Makai Ashton-Langford has announced that he will be transferring from Providence College, just a day after Luwane Pipkins announced on his Twitter account that he will be transferring to Friartown.
With the backcourt now seemingly overcrowded by the likes of Pipkins and returning guards David Duke and Maliek White, Makai has decided to pursue other opportunities with another collegiate program.
MAL posted a very heartfelt and well-put statement out on Twitter announcing hid decision to transfer.
— makai ashton (@makaiashton11) March 25, 2019
After transferring, Makai will have two years of eligibility left. Per conference rules, he will not be able to transfer to another Big East school.
Ashton-Langford originally joined the Friars as a Top-50 recruit after de-committing from UConn when the Huskies let go of assistant coach and top recruiter Glen Miller. With being such a highly touted recruit, there comes a lot of pressure and expectations and pressure to immediately preform on the court. Unfortunately, that’s usually not how it works for incoming Freshman during their first season playing College ball. There are maybe 15 or so Freshman basketball players who play at that elite level during their first year.
MAL was never able to find any consistency with his play over his two years with the Friars.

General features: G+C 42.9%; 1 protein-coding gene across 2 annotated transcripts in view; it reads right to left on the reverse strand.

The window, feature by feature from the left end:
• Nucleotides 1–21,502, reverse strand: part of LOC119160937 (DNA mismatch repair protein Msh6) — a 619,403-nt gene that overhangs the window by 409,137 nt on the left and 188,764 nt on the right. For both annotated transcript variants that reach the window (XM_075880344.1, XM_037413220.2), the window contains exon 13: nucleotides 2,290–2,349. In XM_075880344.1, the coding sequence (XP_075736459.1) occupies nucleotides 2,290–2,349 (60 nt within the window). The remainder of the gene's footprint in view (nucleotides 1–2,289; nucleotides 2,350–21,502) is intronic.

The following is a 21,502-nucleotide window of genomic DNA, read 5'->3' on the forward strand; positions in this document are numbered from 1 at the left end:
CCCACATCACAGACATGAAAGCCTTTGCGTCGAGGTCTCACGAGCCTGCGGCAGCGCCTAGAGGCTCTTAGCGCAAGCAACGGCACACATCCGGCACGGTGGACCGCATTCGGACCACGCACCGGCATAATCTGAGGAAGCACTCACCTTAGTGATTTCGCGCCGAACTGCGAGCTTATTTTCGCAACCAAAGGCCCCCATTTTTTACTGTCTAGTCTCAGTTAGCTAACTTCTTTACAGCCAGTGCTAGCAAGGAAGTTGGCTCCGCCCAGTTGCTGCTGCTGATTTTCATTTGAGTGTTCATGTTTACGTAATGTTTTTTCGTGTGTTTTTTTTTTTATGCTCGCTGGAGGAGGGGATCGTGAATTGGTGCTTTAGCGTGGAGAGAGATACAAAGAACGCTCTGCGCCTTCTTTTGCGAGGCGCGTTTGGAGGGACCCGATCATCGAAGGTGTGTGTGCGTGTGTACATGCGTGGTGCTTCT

His Freshman year he averaged 13.1 minutes per game, finishing the season averaging 4.2 ppg, 1.7 apg, & 1.7 spg. After the super Senior class of Bullock, Cartwright, and Lindsey (and Planek) graduated and A.J. Reeves and David Duke came on board, MAL saw his time on the floor go up to 17.2 minutes per game, but still only averaged 3.7 ppg, 2.3 apg, and 1.7 rpg in his second year.
Although Makai showed glimpses of very good play, he never quite found the consistency in his game that would have propelled him over the other guard options on the team and cement himself as the true lead guard for Providence. Ironically enough, neither did any of the options, and so the point guard carousel continued throughout the season. MAL struggled mightily with his shot in all phases of the game through both his Freshman and Sophomore seasons, ultimately having some pretty poor shooting numbers with 37.9% FG / 12.0% 3-PT FG / 52.4% FT in Year 1 and 34.6% FG / 30.8% 3-PT FG / 65.2% FT in Year 2.
Ed Cooley and his staff have made it a calling card of theirs to have lead point guards who can distribute the rock at an extremely high level. Vincent Council, Bryce Cotton, Kris Dunn, and Kyron Cartwright all lead the Big East in assists at one point during their tenures as Friars. With Ashton-Langford not being able to find his shooting stroke regularly, one would assume that his assist number would go up as he tried to find other guys to take on some of that offensive load. The problem there was two-fold. One, apparently without A.J. Reeves, no one on the Friars team could shoot the rock from deep and two, Ashton-Langford had a propensity to be a little loose with the ball. Over his two seasons, MAL had a 1.29:1 assist to turnover ratio.